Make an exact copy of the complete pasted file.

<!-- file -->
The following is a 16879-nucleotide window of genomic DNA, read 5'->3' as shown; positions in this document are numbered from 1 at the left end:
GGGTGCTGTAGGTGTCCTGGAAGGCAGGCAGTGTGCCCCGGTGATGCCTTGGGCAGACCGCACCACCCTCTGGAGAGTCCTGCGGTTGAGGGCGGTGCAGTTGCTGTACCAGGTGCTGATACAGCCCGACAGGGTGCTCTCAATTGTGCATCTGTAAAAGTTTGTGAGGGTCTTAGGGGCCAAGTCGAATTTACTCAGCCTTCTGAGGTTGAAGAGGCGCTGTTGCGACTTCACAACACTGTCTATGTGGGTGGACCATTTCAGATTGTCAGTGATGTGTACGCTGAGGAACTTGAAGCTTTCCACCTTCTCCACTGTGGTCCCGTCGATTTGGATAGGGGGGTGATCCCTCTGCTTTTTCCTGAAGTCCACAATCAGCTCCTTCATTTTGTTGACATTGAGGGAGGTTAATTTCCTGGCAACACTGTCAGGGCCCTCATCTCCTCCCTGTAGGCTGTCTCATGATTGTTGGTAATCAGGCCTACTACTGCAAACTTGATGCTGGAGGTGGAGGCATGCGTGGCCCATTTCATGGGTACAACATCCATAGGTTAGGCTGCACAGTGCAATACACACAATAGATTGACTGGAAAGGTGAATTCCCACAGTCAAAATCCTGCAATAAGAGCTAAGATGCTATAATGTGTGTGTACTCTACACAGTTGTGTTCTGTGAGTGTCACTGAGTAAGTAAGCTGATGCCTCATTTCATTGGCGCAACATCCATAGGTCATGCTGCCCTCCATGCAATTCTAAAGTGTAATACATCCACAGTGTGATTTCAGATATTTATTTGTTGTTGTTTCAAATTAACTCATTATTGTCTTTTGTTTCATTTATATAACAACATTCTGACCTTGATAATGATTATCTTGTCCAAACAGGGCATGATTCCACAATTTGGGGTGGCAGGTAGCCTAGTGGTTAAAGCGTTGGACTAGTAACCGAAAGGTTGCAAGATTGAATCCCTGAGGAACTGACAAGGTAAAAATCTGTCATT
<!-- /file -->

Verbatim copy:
The following is a 16879-nucleotide window of genomic DNA, read 5'->3' as shown; positions in this document are numbered from 1 at the left end:
GGGTGCTGTAGGTGTCCTGGAAGGCAGGCAGTGTGCCCCGGTGATGCCTTGGGCAGACCGCACCACCCTCTGGAGAGTCCTGCGGTTGAGGGCGGTGCAGTTGCTGTACCAGGTGCTGATACAGCCCGACAGGGTGCTCTCAATTGTGCATCTGTAAAAGTTTGTGAGGGTCTTAGGGGCCAAGTCGAATTTACTCAGCCTTCTGAGGTTGAAGAGGCGCTGTTGCGACTTCACAACACTGTCTATGTGGGTGGACCATTTCAGATTGTCAGTGATGTGTACGCTGAGGAACTTGAAGCTTTCCACCTTCTCCACTGTGGTCCCGTCGATTTGGATAGGGGGGTGATCCCTCTGCTTTTTCCTGAAGTCCACAATCAGCTCCTTCATTTTGTTGACATTGAGGGAGGTTAATTTCCTGGCAACACTGTCAGGGCCCTCATCTCCTCCCTGTAGGCTGTCTCATGATTGTTGGTAATCAGGCCTACTACTGCAAACTTGATGCTGGAGGTGGAGGCATGCGTGGCCCATTTCATGGGTACAACATCCATAGGTTAGGCTGCACAGTGCAATACACACAATAGATTGACTGGAAAGGTGAATTCCCACAGTCAAAATCCTGCAATAAGAGCTAAGATGCTATAATGTGTGTGTACTCTACACAGTTGTGTTCTGTGAGTGTCACTGAGTAAGTAAGCTGATGCCTCATTTCATTGGCGCAACATCCATAGGTCATGCTGCCCTCCATGCAATTCTAAAGTGTAATACATCCACAGTGTGATTTCAGATATTTATTTGTTGTTGTTTCAAATTAACTCATTATTGTCTTTTGTTTCATTTATATAACAACATTCTGACCTTGATAATGATTATCTTGTCCAAACAGGGCATGATTCCACAATTTGGGGTGGCAGGTAGCCTAGTGGTTAAAGCGTTGGACTAGTAACCGAAAGGTTGCAAGATTGAATCCCTGAGGAACTGACAAGGTAAAAATCTGTCATT